Willpower Doesn’t Matter

In my last post I talked about the importance of motivation and the use of tools to help turn motivation into action.  But what about willpower?  How important is having willpower to achieving weight loss?  In all the years I’ve worked (or not) on weight loss, I’ve so often heard people say something like, “I need more willpower.”  And, I’ve heard some criticize others for not losing weight, saying that all they need is willpower and if they just had willpower, then they would lose weight.  Is this true?  I’m not sure that it is.  I certainly don’t think that it mattered much for me.

Part of the problem with “willpower” is that people mean different things by the term.  This definition of willpower at Merriam-Webster is “energetic determination.”  I’m not sure that definition really tells me much.  Sometimes “willpower” seems to be used to mean self-control or being disciplined.  With many people who say that all you need to lose weight is willpower, there is a sort of implication that willpower is a kind of inner strength that allows you to prevail against temptation.  And, if you don’t have “willpower” then the implication is that you are weak.

Regardless of the definition of willpower, I still find it too vague to be helpful to me in losing weight.  Willpower is often treated as something that one has or doesn’t have and that with it you succeed at weight loss and without it you are powerless to do anything against the temptation of food.  The problem for me comes with trying to put my hands on it to figure out how to get it.  It is easy to say that I want more willpower, but how do I get some?  Where does it come from?  Is it something I can consciously go get or is it something innate that I either have or don’t have?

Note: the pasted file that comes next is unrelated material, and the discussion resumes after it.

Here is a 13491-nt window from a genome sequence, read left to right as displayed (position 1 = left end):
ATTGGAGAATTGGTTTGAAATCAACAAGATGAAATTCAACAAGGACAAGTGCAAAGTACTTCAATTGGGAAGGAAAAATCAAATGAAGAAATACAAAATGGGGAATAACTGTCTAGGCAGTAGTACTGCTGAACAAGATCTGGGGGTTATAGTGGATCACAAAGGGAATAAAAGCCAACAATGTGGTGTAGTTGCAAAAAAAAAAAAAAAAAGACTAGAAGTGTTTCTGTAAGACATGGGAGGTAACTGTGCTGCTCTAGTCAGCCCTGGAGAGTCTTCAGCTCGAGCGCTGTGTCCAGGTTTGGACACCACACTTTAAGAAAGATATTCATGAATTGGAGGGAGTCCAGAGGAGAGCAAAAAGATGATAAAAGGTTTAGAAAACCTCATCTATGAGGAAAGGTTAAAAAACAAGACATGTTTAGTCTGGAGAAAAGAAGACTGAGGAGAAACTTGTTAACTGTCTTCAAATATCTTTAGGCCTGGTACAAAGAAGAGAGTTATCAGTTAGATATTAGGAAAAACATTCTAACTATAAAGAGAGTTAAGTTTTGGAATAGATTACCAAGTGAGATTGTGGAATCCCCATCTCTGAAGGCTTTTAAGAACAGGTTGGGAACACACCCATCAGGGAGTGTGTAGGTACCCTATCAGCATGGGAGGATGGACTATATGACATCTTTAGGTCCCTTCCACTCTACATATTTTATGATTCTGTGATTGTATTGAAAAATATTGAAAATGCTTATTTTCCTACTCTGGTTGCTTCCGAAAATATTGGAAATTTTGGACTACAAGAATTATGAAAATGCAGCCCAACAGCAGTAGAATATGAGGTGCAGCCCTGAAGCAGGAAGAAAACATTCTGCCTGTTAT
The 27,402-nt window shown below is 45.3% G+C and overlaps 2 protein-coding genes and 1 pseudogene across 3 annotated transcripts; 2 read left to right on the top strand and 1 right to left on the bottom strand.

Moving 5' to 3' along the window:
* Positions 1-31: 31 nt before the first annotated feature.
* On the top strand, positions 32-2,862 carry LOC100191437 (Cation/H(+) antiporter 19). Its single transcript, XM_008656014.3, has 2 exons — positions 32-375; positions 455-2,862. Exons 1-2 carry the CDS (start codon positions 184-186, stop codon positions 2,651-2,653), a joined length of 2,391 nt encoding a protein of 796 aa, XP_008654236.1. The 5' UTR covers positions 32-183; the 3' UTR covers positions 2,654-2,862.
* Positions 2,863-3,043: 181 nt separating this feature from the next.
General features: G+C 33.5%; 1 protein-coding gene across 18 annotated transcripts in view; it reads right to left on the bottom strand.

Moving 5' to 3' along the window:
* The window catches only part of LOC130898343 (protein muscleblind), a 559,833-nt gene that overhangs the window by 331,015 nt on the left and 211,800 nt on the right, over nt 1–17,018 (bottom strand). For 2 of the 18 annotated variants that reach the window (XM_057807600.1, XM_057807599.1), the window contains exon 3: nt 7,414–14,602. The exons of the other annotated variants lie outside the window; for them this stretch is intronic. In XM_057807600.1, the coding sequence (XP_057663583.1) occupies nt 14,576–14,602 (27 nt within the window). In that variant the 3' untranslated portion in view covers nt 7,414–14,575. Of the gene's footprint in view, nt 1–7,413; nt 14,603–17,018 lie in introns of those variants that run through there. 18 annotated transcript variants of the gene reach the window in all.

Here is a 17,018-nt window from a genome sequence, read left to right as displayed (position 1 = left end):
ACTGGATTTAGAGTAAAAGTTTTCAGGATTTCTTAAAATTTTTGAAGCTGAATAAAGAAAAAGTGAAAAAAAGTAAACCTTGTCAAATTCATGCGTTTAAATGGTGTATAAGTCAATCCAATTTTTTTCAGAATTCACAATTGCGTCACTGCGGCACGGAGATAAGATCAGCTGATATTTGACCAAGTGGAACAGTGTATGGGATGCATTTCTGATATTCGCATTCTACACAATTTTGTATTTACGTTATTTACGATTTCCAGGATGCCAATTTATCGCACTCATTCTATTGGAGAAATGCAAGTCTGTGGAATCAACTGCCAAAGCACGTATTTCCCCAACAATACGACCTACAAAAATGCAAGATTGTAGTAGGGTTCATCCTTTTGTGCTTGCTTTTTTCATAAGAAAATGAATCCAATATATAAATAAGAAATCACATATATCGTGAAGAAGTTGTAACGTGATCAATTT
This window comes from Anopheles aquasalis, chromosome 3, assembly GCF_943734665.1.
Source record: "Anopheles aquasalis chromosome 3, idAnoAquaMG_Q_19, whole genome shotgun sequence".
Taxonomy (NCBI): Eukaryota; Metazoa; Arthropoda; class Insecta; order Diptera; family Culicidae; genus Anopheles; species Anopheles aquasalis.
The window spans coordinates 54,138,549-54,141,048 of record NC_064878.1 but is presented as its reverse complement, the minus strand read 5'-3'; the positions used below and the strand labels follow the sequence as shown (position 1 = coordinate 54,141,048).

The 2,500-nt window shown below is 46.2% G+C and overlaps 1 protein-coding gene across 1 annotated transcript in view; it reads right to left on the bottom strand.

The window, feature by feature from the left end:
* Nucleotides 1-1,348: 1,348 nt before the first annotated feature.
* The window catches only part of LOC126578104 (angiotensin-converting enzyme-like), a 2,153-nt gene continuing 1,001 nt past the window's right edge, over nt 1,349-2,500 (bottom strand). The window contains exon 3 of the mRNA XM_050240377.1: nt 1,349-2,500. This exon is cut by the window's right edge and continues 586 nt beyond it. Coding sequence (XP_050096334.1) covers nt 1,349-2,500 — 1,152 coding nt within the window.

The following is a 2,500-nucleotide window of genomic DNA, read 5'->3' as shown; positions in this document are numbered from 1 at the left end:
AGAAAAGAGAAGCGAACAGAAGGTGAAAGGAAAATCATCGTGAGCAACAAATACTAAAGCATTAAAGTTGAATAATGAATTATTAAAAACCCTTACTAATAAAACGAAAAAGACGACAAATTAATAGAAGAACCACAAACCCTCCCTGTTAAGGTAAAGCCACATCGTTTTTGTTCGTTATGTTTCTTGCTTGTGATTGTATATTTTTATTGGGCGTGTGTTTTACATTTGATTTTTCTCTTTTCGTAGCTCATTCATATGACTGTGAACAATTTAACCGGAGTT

Some might say that this type of uncertainty also applies to motivation.  But, to me, it doesn’t.  Motivation to me is simply what you want to have happen.  I am motivated to lose weight if I want to lose weight and then use that want to take action to achieve that goal.  I can understand that in very concrete terms.  The issue there as I mentioned in my last post is that we often have competing and contradictory motivations.  But, even so, I still understand what I am motivated to do and what I am not motivated to do.  Figuring out if I have willpower is much more vague.

But, for me, willpower just doesn’t matter.  I don’t that every had much willpower.  I don’t know if I had energetic determination or if I had much self control or discipline.  I mean, yes, I exercised self-control and discipline to lose over 60 pounds.  But, I see that is more the product of making my desire to lose weight a primary motivation and then acting to achieve that goal by using various tools.

Self control or discipline without motivation wouldn’t lead to much weight loss.  And, even if I had self “energetic determination,”  I still wouldn’t have lost weight without using many of the tools that helped me to move from motivation to action.